A group of Republican state representatives, including Greenville’s Phyllis Henderson and Eric Bedingfield, has introduced 10 pieces of legislation to curb South Carolina’s growing opioid and heroin epidemic.
“We’re taking a comprehensive approach to resolve the issue, focusing on many aspects outlined in the Task Force recommendations a few years ago and looking at what other states have successfully done,” said Rep. Russell Fry of Myrtle Beach, who is also sponsoring the bills.
One of the bills, if approved, would require high school students to receive instruction and complete coursework on drug abuse. And a “Good Samaritan” law would provide limited immunity from prosecution for drug users who seek medical assistance for someone who experiences a drug or alcohol-related overdose.
South Carolina is the only state that doesn’t have a “Good Samaritan” law.
Another bill would require doctors to participate in a prescription drug database that would monitor how many opioid medications their patients were prescribed by other physicians, according to Henderson. The state already has a prescription drug tracking system, but only requires physicians in the Medicaid program to participate.
Henderson, Bedingfield, Fry, and Rep. Chip Huggins of Lexington presented the bills during a press conference at the Statehouse last month. The group had spent months studying the issue and discussing various aspects of the bills with stakeholders, according to Henderson.
“It’s been a real team effort here and we want input from everyone. I really wanted to work on our prescription drug monitoring program in South Carolina, so we all started the conversation about how to improve it. We seek advice and ideas from everyone. Our goal is to fix the issue,” Henderson said.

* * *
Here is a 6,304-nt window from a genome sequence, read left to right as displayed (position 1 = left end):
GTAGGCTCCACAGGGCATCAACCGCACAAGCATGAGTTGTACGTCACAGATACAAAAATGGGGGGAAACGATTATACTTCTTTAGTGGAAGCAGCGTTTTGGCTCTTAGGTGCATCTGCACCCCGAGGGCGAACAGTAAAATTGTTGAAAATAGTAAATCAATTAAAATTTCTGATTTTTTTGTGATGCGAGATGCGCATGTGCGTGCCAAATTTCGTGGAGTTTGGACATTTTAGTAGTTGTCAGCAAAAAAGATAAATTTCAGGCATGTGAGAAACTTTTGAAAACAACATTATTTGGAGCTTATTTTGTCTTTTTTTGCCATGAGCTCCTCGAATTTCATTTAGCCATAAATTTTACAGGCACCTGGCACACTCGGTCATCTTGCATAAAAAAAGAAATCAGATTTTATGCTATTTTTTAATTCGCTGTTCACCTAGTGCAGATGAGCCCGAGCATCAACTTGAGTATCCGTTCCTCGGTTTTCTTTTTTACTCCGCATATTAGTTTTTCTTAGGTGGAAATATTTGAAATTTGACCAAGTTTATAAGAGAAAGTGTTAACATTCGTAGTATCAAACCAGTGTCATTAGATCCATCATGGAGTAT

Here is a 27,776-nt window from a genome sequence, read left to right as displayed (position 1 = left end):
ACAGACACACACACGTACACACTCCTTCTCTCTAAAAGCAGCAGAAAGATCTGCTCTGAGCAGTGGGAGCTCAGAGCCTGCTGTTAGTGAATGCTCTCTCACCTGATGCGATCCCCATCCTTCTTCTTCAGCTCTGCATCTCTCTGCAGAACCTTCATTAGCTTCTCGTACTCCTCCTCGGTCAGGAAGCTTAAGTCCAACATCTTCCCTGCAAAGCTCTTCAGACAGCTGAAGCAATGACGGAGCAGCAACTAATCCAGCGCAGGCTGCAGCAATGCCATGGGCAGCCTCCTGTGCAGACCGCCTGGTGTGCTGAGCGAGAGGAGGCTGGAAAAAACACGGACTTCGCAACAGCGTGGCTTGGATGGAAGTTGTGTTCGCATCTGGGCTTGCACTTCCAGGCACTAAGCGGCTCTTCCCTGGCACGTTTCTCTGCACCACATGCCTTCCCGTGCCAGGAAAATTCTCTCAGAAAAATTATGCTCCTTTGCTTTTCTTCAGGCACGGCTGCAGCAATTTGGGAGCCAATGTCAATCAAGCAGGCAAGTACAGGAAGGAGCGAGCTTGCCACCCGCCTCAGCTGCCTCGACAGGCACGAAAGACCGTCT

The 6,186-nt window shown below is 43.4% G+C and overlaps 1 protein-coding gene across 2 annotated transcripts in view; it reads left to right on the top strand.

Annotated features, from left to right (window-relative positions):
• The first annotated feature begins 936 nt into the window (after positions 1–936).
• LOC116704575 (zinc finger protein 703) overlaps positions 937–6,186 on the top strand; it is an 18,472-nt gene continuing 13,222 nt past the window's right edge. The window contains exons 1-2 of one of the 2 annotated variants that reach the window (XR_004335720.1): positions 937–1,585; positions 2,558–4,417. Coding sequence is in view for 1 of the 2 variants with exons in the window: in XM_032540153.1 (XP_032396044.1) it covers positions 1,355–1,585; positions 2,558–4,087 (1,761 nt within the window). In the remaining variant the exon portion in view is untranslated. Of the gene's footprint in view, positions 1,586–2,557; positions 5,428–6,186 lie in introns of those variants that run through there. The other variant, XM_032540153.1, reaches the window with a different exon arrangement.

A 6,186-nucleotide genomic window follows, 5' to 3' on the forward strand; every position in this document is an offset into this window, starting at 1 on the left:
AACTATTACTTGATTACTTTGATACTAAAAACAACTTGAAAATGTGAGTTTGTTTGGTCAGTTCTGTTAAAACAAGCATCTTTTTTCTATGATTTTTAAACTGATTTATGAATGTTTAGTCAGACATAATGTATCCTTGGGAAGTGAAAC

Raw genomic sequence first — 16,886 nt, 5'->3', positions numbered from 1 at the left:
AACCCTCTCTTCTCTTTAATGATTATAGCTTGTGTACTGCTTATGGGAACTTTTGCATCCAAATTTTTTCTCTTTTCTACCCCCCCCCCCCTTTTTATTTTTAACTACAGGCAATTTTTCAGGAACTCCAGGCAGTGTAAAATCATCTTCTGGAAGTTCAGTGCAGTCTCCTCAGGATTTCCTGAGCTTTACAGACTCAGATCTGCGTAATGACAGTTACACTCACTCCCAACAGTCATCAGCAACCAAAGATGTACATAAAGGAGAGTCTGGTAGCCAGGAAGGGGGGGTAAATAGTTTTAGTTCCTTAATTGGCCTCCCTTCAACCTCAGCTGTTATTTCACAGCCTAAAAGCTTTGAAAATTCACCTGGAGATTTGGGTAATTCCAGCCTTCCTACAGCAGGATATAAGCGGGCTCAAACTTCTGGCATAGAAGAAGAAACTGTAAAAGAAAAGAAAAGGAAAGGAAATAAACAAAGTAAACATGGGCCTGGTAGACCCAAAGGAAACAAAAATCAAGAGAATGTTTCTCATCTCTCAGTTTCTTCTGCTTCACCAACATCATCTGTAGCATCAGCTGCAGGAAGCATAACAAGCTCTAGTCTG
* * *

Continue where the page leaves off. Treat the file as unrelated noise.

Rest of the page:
Other bills introduced by the group would require health care professionals to complete coursework on the prescription and monitoring of controlled substances and would require them to report to the Department of Social Services when a fetus is exposed to alcohol or controlled substances in the womb.
“The opioid epidemic in South Carolina is real, and until we get it under control, it will only get worse,” Huggins said.
South Carolina ranks in the highest quartile for painkiller prescriptions per person and has seen prescriptions increase each year. Also, South Carolinians are using heroin at much higher levels, the lawmakers said in a prepared statement.
According to the S.C. Department of Health and Environmental Control, opioid-related deaths across South Carolina increased from 237 in 2013 to 516 in 2014. In 2015, more than 600 people died from opioid and heroin overdoses.
“It’s a huge issue not only in Horry County, but all over South Carolina, affecting all segments of our society. I have personally watched it destroy families and cripple small businesses. It’s time we address it,” Fry said.
The epidemic hits close to home for Bedingfield. Last year, his 26-year-old son Josh died after overdosing on fentanyl, a synthetic opioid up to 100 times stronger than morphine.
“My family and I watched addiction eventually take our oldest son away. His death, and my desire to help others, has led me to seek solutions. … My eyes are wide open, and it’s time to think like those who are hurting,” Bedingfield said.
The group plans to file more bills this spring. “We wanted to get the ball rolling,” Bedingfield said. “This is just the first set.”
Henderson said those bills would “have to do with criminal penalties on the law enforcement side of things.”